Of course, it seemed at the beginning of the season, with the Hornets starting 11-1, that they might get back there sooner than we thought. Then the team went 3-9, and expectations were appropriately readjusted. “I feel like teams figured it out,” Scott told me. “They played with nine new guys and a new coach. Teams started to adjust … Jason Smith came back to earth, Marco Bellinelli came back to earth.” When discussing the possibility of CP3 wanting out, Scott was sympathetic to his plight; “He’s a great distributing point guard, with no one to distribute to … with David West occasionally going ice-cold, then you’re out of options.” Dave, a fan in the upper deck, also understood the difficulty of keeping Paul long-term. “That’s a tough sell,” he said. “He’s like Melo, he’s looking to the future, going somewhere else … with all that [Big Three] stuff in Miami and all, I think it’s the wave of the future.”
Though sentiment was high on new coach Monty Williams (Dave: “He’s a good leader. Can’t say nothing bad about the guy.”) and new GM Dell Demps (Scott: “He did a great job with the dead weight he was able to jet”), ultimately, neither had the team making much noise in the post-season. “I’d say 70 percent,” Scott answered about the team’s playoff chances. “They don’t have a third scoring option.” Dave thought they’d make it, but just barely. “A bottom seed,” he predicted. “If they go, I think it’s one and done. I hope they prove me wrong.”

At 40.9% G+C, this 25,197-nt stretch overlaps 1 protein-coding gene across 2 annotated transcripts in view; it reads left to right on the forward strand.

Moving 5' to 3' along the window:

Most Popular Jerseys: If I said Emeka Okafor, would you believe me? Think I saw maybe three non-CP3 jerseys all night.
Also Worth Noting: “I’m more worried about keeping the franchise,” Scott answered when I first asked him if he was worried about keeping Paul in New Orleans. Unsurprisingly, hanging over the entire evening’s proceedings was the threat that the Hornets might not even be that long for the Crescent City. Jenna told me that her office that night was offering tickets that the stadium had shipped out in an effort to meet attendance quotas, and driving around New Orleans, I heard commercials on the radio pleading with people to come out and support the team. It’s sad that this is even a possibility so soon after that 2008 season, when it seemed like basketball had finally and officially arrived in the Big Easy. I’ve got my fingers crossed all season that some local ownership swoops in and saves the day, or that the team does well enough to inspire the fans to come out again in ’08-style numbers. Make no mistake — the NBA is better off with a basketball team in New Orleans.
Swag Acquired: I got some sort of ambiguously-shaped doll which I liked for some reason — possibly because unlike most of my recent purchases, it cost well under $20. I’m not sure if it’s supposed to be a voodoo thing, or if that would be a racist assumption on my part. I’ll stick some pins in it tomorrow and if David West is suddenly out with some sort of weird shoulder inflammation, you’ll know who to blame.
2010 Jam of the Day:
Buraka Som Sistema – “Buffalo Stance” You know, I never really even liked the Neneh Cherry song all that much, but this cover from the Portugese progressive kuduro group (I dunno, you tell me) just makes it infinitely badder. From the under-publicized 50 Years of Dr. Martens project.
Going to Georgia like my name was John Darnielle. See you from the Highlight Factory.